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Organising a conference is hard work. That's one reason why there are as yet no formal bids to host the Australian national Linux conference in 2014.

And the one group said to be putting together a bid, a group from Perth, is looking for a professional body to take over the organising.

But despite the time it takes, and the lack of any financial reward, organising conferences does tend to grow on some people. One of those is Christopher Neugebauer (aobve), a young FOSS developer from Tasmania, who last month was lead organiser for the third Australian Python conference.

Neugebauer is a regular at the annual LCA; he is on the papers committee for the upcoming LCA in January. But even if he has no official role, he is always there, willing to help in any way possible.

His recent experience with the Python event has, if anything, made him more enthusiastic - he is planning to do a repeat next year, probably in August.

Neugebauer sees three main benefits for the local community, in this case the Python community, from such a conference.

"It gives Australian Python developers a chance to meet each other, and share their own experiences using Python," he told iTWire.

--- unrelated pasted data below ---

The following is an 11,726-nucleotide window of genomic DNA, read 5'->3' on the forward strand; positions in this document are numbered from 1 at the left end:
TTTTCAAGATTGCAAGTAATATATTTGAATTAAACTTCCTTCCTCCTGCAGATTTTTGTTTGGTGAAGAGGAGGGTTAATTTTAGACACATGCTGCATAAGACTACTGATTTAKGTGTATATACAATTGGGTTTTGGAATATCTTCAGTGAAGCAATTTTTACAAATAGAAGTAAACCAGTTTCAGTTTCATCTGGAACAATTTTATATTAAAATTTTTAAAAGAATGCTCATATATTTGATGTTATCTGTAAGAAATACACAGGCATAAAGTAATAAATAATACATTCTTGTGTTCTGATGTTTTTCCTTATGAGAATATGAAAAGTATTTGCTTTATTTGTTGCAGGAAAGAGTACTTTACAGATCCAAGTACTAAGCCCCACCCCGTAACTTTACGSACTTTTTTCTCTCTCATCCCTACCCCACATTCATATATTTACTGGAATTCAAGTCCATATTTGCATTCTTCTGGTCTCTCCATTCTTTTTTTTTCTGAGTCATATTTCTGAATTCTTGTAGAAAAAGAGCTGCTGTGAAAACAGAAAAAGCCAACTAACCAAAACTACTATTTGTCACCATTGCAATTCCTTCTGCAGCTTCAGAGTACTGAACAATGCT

Secondly, "we get an opportunity to invite experts in from overseas to present at the conference – this helps link the Australian Python community to the global Python community.

And thirdly, "through the post-conference development sprints, we give developers a chance to work on important Open Source Python projects in a face-to-face setting (which is a rather rare opportunity)."

Asked whether a conference should have a broad range of subjects or be confined to just one, Neugebauer said that if the community can sustain a stand-alone conference, then it was a good idea.

"In the case of Python, it's allowed our community to gather in the one place, and present on much more in-depth and detailed Python topics," he said. "Previously, our community was scattered amongst various conferences (OSDC (the annual open source developers conference) and LCA to name but two), and we weren't presenting (in) nearly as much detail.

"That said, there are still Python talks happening at both OSDC and LCA, but they're far more generalist, which is how it should be."

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Sam Varghese

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A professional journalist with decades of experience, Sam for nine years used DOS and then Windows, which led him to start experimenting with GNU/Linux in 1998. Since then he has written widely about the use of both free and open source software, and the people behind the code. His personal blog is titled Irregular Expression.

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